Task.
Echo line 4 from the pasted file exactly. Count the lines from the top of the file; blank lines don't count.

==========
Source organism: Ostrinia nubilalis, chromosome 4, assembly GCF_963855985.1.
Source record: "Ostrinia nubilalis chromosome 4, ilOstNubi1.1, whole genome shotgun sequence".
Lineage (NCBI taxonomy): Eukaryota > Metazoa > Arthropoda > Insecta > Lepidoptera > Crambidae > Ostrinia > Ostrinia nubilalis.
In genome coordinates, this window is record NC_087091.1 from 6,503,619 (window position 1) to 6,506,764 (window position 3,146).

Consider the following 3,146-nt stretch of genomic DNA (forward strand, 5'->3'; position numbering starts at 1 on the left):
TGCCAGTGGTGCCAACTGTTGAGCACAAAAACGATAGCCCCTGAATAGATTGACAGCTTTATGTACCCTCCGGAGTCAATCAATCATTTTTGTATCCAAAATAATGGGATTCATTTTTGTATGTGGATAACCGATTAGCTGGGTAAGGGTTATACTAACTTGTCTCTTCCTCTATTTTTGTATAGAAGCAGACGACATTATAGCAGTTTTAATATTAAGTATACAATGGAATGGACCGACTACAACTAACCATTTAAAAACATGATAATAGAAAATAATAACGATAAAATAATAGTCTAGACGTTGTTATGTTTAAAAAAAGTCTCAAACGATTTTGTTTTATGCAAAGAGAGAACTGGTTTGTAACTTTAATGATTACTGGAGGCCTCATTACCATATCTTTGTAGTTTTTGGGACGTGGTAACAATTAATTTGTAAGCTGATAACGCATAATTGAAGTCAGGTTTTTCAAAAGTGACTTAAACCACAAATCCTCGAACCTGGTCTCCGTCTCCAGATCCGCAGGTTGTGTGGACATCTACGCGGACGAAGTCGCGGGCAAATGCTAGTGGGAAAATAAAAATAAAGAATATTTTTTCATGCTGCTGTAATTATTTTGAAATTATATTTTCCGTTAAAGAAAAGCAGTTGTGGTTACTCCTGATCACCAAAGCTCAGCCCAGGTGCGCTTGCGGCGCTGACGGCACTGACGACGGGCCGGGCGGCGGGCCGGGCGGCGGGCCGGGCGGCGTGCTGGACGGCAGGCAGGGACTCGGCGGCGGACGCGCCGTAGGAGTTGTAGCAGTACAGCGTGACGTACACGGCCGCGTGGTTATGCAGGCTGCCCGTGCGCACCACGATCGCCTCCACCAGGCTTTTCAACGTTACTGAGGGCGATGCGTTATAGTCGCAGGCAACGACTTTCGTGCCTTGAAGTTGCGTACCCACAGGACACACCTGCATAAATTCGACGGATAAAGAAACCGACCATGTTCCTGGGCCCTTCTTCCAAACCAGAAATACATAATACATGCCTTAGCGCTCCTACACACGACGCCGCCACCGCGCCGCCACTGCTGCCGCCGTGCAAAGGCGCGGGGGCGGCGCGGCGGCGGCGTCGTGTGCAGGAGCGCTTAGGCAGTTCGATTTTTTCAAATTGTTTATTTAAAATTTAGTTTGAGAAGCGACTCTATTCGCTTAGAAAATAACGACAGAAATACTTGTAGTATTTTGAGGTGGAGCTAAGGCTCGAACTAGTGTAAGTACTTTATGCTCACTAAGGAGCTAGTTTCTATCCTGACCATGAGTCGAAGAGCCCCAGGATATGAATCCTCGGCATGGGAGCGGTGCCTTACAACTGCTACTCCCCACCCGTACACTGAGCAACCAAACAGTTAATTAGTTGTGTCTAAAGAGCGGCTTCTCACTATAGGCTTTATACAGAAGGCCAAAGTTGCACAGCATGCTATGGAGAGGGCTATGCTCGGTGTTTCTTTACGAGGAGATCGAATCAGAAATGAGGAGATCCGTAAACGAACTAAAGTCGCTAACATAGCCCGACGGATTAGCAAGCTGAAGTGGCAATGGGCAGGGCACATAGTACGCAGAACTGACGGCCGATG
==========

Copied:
In genome coordinates, this window is record NC_087091.1 from 6,503,619 (window position 1) to 6,506,764 (window position 3,146).